Continuing Authorities Program, Section 204
Section 204 provides authority for the Corps to restore, protect and create aquatic and wetland habitat in connection with the construction or maintenance dredging of an authorized federal navigation project. Section 204 for the beneficial use of dredged material is one of a number of existing authorities in CAP, which also addresses flood control, shoreline protection and aquatic ecosystem restoration. Under Section 204, the federal government covers 100 percent of the study costs. For the project costs, the federal government pays 35 percent with a maximum of $10 million. CAP projects require local sponsorship and cost sharing, but water resources projects can be implemented without additional project specific congressional authorization.
The Pigs Eye Lake project would be the first Section 204 project for the St. Paul District. The project was also very unique for the area and required the St. Paul District to ask around for help. “It’s unique to our district for sure. It required us to reach out of our expertise in-house and obtain other opinions,” said Nate Campbell, project manager for the Pigs Eye Lake project and program manager for CAP at the St. Paul District.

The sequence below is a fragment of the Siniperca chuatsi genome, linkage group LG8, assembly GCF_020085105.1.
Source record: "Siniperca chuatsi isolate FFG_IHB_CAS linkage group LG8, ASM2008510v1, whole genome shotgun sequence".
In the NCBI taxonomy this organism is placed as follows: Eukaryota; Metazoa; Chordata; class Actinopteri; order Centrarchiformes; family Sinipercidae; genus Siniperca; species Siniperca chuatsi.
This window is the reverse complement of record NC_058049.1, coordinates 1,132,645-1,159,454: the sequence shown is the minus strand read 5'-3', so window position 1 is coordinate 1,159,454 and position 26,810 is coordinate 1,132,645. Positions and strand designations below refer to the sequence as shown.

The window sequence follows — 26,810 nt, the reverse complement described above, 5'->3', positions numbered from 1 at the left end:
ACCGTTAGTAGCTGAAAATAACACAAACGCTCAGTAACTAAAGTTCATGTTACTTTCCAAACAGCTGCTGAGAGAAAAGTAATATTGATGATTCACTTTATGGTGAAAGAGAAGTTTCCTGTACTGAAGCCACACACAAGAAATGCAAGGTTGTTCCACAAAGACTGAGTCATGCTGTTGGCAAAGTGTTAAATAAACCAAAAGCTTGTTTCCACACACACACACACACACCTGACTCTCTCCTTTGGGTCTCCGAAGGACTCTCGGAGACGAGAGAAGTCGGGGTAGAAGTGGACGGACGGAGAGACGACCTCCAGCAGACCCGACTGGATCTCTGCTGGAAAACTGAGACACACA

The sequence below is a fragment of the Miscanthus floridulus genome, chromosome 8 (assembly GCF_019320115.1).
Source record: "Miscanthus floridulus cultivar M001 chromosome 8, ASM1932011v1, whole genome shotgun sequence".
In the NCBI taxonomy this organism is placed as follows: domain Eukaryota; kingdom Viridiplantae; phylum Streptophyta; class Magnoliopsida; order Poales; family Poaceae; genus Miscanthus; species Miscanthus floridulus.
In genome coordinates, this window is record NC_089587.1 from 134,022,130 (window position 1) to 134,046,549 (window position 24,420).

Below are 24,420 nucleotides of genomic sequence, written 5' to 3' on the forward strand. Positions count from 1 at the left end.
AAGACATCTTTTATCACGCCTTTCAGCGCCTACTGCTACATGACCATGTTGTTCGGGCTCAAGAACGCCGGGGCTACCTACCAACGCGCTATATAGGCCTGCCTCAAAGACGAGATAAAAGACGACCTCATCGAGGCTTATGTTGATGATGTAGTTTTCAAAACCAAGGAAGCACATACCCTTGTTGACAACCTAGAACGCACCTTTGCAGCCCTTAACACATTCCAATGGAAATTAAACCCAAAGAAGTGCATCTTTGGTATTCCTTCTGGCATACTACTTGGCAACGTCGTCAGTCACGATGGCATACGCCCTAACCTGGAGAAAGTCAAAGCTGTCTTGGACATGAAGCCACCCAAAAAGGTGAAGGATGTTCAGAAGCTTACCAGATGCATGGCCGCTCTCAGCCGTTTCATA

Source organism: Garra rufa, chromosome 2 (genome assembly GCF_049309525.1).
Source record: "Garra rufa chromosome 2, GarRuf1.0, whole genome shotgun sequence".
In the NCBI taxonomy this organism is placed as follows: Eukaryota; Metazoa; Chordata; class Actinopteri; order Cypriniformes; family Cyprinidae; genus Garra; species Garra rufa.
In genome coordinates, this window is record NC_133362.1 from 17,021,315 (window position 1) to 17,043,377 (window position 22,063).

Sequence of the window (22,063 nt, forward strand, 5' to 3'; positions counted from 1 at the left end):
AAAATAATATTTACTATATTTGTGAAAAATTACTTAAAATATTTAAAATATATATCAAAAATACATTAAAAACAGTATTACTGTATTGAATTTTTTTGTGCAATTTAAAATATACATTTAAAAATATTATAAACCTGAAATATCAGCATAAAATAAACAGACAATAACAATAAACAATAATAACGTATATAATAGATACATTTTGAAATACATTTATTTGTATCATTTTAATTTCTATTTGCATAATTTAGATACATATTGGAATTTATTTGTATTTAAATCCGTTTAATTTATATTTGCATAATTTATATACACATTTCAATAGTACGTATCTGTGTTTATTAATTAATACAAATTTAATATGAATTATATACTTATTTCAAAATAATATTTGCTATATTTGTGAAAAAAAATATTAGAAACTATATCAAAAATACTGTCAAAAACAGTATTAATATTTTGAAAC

According to the feasibility study, the current Mississippi River channel adjacent to Pigs Eye Lake was cut during the draining of Glacial Lake Agassiz via Glacial River Warren 11,700 and 9,400 years ago. During the time when the glaciers waned, large amounts of sediment deposited by Mississippi River tributaries acted as natural dams, creating a series of lakes upstream and likely leading to the clays deposits on the western portion of Pigs Eye Lake.
The feasibility study also concluded that the construction of locks and dams upstream and downstream along the Mississippi did not have significant effect on the sedimentation patterns of Pigs Eye Lake. However, development to the north and west of the lake had impacted sedimentation on the lake. Development cut off channels and rerouted others and ultimately increased the rate of fine particle sedimentation in the lake. The lake itself does not have a lot of flow to and from the Mississippi River. It is only affected by the Mississippi River in times of high flood.